- Basketball court dedicated to Thomas G. Stemberg ’71
- Junot Díaz reads at Harvard conference
- Harvard hockey star Ryan Donato heads to Winter Olympics
- Master potter encourages students to refine craft
Posted: 09 Feb 2018 05:26 PM PST
Harvard Athletics and the men's and women's basketball programs have announced the dedication of the court in the newly renovated Lavietes Pavilion as the Thomas G. Stemberg '71 Court.
The dedication was officially announced tonight during the men's home game against Princeton, and comes on the heels of Stemberg's selection as an Ivy League Legend of Basketball.
According to his family, "Tom was always Harvard basketball's No. 1 fan. Aside from raising a family of six sons and three stepdaughters, his proudest achievement came in serving as the 'Godfather' of the Friends of Harvard Basketball."
Stemberg's association with Harvard dates back to 1967. He earned his undergraduate degree from the College in 1971 and business degree from Harvard Business School in 1973 as a George F. Baker Scholar. During his time in Cambridge, Stemberg co-founded The Harvard Independent, a student-run newspaper, took on business management roles with Harvard Student Agencies, and supported the basketball team as a member of the Harvard band.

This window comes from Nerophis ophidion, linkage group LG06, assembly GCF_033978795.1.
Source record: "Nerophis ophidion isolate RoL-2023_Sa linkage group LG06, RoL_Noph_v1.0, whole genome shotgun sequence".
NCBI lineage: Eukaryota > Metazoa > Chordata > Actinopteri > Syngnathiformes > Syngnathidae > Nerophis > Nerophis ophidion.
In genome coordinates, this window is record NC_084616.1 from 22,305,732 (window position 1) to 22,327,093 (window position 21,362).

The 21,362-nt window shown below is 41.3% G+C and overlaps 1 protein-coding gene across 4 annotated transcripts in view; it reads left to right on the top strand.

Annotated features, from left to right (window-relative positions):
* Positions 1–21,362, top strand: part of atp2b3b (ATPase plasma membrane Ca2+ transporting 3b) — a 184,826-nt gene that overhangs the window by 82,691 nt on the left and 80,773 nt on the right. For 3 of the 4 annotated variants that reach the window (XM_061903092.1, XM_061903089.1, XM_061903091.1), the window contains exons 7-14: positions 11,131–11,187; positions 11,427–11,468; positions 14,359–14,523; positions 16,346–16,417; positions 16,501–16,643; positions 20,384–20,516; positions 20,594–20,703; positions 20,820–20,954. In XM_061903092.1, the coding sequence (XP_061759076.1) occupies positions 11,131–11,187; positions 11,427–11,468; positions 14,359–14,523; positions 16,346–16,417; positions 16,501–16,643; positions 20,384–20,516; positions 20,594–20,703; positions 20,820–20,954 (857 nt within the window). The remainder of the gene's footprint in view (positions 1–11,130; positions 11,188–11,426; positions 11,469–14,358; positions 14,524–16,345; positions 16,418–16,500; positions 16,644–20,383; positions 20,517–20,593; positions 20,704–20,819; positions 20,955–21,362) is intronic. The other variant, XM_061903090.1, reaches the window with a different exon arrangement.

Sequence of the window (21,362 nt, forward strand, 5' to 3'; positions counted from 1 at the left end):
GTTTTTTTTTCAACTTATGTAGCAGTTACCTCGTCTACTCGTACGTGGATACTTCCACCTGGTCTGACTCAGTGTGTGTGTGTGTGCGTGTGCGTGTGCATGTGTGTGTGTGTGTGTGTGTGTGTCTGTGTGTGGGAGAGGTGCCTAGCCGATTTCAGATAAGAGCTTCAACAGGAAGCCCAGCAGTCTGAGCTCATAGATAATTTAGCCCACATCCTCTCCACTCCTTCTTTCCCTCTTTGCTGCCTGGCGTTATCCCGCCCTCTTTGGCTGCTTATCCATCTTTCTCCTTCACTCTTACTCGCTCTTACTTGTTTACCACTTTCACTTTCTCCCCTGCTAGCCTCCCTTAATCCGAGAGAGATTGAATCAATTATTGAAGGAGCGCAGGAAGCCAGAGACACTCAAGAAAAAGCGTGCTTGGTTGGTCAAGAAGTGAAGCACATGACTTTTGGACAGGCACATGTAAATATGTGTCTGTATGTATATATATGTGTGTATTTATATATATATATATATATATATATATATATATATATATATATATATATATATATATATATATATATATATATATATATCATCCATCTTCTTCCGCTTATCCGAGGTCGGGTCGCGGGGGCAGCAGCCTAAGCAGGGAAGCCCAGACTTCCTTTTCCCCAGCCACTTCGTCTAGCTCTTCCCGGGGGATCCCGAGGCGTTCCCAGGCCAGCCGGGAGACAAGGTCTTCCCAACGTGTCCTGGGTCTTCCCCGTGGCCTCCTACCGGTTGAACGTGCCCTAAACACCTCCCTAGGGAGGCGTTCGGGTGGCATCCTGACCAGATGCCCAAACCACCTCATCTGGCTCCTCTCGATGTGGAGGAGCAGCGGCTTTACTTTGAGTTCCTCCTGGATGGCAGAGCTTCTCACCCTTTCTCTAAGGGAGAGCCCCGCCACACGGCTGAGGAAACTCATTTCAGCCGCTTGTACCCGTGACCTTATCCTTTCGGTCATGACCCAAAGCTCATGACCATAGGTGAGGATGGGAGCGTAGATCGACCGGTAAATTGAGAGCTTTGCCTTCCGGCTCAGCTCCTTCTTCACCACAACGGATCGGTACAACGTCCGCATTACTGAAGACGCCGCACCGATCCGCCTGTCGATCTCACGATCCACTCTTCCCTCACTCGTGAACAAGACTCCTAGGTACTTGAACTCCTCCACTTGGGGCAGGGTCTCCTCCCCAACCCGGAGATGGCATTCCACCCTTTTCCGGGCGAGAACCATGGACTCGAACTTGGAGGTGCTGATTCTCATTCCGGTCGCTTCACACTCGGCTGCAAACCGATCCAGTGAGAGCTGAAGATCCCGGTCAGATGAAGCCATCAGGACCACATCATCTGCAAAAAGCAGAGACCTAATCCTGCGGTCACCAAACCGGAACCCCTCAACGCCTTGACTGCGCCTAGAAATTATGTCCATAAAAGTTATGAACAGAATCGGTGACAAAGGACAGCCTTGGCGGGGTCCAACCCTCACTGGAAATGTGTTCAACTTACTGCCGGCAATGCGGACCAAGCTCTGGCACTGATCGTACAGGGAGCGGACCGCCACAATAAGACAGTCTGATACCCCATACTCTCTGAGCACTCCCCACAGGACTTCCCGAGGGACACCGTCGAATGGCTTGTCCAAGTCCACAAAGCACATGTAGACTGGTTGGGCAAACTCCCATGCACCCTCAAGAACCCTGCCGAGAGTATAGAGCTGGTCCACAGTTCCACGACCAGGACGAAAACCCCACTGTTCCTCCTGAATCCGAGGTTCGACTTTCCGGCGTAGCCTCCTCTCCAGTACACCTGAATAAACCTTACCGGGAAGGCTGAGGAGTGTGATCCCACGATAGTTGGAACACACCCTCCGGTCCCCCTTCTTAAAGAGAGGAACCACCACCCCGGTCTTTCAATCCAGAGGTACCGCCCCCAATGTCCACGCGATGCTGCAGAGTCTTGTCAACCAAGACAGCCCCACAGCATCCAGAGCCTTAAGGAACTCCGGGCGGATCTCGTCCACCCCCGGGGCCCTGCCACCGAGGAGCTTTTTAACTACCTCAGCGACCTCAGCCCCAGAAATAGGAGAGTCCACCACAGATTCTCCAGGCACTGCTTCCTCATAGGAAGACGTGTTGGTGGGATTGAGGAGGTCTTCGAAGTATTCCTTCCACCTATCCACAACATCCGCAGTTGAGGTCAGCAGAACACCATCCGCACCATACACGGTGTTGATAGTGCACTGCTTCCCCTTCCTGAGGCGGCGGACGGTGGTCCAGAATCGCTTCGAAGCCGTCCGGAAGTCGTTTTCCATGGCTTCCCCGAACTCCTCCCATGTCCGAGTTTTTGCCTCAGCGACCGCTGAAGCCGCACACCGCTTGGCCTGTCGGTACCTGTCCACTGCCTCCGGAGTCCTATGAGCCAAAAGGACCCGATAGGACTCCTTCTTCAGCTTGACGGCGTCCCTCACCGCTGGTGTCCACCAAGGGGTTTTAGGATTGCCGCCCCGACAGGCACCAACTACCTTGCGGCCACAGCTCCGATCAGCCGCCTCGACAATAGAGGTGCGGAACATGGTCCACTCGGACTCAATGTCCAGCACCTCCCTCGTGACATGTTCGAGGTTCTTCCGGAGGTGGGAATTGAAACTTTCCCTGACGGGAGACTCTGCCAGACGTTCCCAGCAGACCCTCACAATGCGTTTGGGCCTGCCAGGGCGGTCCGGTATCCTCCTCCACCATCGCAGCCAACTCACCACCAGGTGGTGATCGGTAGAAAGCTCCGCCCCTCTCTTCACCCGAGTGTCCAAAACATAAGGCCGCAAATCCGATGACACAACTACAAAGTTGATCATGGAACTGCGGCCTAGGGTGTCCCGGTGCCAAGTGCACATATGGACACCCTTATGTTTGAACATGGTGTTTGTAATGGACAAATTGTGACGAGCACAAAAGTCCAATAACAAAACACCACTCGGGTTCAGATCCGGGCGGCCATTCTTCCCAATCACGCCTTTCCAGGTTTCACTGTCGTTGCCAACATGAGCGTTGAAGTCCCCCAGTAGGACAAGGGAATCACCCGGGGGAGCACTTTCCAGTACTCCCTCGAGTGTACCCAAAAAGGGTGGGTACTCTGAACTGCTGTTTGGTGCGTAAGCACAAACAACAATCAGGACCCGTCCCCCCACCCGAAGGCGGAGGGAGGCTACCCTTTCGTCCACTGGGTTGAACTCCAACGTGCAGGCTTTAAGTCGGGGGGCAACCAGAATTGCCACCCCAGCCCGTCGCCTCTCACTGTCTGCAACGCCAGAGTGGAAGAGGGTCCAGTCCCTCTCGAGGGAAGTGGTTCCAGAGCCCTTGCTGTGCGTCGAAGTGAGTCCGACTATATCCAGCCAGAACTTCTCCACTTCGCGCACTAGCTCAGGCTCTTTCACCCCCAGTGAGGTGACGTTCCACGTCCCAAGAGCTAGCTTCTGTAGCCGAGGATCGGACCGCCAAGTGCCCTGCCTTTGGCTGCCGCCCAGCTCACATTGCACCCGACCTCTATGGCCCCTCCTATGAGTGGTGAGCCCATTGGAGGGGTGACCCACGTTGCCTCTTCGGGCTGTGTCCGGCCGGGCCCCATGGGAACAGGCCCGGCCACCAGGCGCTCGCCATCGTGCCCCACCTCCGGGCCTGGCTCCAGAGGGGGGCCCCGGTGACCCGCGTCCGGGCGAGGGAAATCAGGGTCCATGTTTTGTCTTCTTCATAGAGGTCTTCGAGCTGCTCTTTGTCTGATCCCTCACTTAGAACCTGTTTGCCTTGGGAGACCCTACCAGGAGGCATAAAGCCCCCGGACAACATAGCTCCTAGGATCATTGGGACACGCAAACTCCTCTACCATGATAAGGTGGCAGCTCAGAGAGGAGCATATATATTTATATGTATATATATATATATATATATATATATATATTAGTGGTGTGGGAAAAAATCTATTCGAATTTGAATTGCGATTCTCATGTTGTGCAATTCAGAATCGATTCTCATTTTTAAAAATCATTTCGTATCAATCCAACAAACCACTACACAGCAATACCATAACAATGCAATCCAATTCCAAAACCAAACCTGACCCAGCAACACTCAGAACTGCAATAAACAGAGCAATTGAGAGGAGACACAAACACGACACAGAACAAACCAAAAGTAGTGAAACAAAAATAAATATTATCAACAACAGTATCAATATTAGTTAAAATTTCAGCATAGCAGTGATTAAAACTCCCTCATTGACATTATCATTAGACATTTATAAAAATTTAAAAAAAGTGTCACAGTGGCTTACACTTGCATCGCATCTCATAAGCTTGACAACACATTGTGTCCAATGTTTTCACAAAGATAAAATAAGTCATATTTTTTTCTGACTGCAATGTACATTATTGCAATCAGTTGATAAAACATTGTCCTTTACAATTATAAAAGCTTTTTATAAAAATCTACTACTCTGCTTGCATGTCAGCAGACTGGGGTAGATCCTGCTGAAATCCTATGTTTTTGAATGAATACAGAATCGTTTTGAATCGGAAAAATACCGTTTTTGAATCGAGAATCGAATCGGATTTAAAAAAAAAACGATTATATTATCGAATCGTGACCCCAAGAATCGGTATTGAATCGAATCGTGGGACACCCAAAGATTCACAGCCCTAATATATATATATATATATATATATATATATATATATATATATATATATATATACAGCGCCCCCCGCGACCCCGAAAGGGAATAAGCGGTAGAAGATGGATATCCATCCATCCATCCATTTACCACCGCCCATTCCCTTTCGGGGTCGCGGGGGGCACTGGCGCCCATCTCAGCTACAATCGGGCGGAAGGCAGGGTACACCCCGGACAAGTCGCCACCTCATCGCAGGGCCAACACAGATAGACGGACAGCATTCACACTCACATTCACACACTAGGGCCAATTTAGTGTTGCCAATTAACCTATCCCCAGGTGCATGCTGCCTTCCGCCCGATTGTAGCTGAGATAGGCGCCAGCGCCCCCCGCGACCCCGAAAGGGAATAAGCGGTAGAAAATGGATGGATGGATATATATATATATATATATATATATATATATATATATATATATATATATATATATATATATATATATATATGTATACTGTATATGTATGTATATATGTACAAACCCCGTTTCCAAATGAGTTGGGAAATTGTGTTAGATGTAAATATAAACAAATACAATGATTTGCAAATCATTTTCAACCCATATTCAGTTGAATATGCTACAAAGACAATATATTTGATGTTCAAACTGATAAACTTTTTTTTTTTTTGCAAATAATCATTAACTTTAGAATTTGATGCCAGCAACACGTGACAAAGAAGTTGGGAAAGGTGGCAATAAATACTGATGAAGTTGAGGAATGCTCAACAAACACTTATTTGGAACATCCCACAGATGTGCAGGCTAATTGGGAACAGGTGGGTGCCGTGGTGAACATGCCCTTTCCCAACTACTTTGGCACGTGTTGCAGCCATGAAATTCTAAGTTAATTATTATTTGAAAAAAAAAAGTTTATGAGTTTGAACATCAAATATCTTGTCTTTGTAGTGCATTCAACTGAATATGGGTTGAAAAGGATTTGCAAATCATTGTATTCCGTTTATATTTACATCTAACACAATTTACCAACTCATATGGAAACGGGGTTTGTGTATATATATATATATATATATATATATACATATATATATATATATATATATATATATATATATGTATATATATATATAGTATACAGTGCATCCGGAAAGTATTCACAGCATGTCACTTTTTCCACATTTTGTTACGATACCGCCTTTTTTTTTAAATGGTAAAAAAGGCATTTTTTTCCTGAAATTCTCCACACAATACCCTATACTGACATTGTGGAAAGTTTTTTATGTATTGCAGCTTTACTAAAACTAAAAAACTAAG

Stemberg helped establish the Friends of Harvard Basketball in 1974 and served as its longtime chairman. His unwavering support of the Crimson basketball program led to his family endowing the men’s head coaching position in 2015.
"Tom supported the program for more than 40 years, mentoring student-athletes and helping them pursue their passions beyond the court," continued the Stemberg family. "He was instrumental in the turnaround of the men's basketball program and encouraged the University's athletic department to hire head coach Tommy Amaker. He looked on proudly as the team then went on to win five consecutive Ivy League titles. We know he would be floored by the generosity of those who have contributed to the game-changing renovations to Lavietes Pavilion. It was an amazing tribute to Tom and to Ray and Estelle Lavietes."
As part of the larger pavilion renewal project, 34 of Stemberg's closest friends, Harvard classmates, and business partners came together to raise $10.6 million in his honor. Earlier this evening, this same group of donors gathered with members of the extended Stemberg family — as well as Estelle Lavietes (widow of Ray Lavietes '36) and her two sons — to celebrate Harvard basketball and hear from Harvard President Drew Faust.
"Tom Stemberg was an exceptional person. His truly passionate commitment to Harvard basketball and our students was unique and longstanding," said John K.F. Irving '83, M.B.A. '89, a longtime friend of Stemberg. "It is only fitting that the Crimson will practice and play on the Thomas G. Stemberg '71 Court."